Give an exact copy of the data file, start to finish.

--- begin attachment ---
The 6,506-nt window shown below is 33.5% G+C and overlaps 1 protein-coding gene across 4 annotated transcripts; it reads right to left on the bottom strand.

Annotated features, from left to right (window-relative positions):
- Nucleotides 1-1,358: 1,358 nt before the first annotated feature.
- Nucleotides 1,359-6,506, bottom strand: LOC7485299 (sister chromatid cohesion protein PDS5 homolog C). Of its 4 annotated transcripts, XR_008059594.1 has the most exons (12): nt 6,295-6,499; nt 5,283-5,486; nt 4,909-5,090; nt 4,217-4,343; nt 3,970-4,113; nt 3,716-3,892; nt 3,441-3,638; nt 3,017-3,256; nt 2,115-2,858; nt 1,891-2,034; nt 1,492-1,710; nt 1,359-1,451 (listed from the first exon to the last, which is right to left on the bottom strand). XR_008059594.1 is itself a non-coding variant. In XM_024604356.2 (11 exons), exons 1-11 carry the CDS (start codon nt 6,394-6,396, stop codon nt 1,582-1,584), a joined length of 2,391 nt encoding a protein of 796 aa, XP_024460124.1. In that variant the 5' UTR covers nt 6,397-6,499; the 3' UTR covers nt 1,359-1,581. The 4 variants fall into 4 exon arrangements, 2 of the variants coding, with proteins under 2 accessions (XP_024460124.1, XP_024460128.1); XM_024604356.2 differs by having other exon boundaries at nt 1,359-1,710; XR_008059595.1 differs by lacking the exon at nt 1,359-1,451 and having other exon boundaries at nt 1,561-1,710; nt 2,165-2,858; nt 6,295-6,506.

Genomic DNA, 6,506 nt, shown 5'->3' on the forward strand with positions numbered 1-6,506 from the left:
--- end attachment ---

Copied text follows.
The 6,506-nt window shown below is 33.5% G+C and overlaps 1 protein-coding gene across 4 annotated transcripts; it reads right to left on the bottom strand.

Annotated features, from left to right (window-relative positions):
- Nucleotides 1-1,358: 1,358 nt before the first annotated feature.
- Nucleotides 1,359-6,506, bottom strand: LOC7485299 (sister chromatid cohesion protein PDS5 homolog C). Of its 4 annotated transcripts, XR_008059594.1 has the most exons (12): nt 6,295-6,499; nt 5,283-5,486; nt 4,909-5,090; nt 4,217-4,343; nt 3,970-4,113; nt 3,716-3,892; nt 3,441-3,638; nt 3,017-3,256; nt 2,115-2,858; nt 1,891-2,034; nt 1,492-1,710; nt 1,359-1,451 (listed from the first exon to the last, which is right to left on the bottom strand). XR_008059594.1 is itself a non-coding variant. In XM_024604356.2 (11 exons), exons 1-11 carry the CDS (start codon nt 6,394-6,396, stop codon nt 1,582-1,584), a joined length of 2,391 nt encoding a protein of 796 aa, XP_024460124.1. In that variant the 5' UTR covers nt 6,397-6,499; the 3' UTR covers nt 1,359-1,581. The 4 variants fall into 4 exon arrangements, 2 of the variants coding, with proteins under 2 accessions (XP_024460124.1, XP_024460128.1); XM_024604356.2 differs by having other exon boundaries at nt 1,359-1,710; XR_008059595.1 differs by lacking the exon at nt 1,359-1,451 and having other exon boundaries at nt 1,561-1,710; nt 2,165-2,858; nt 6,295-6,506.

Genomic DNA, 6,506 nt, shown 5'->3' on the forward strand with positions numbered 1-6,506 from the left: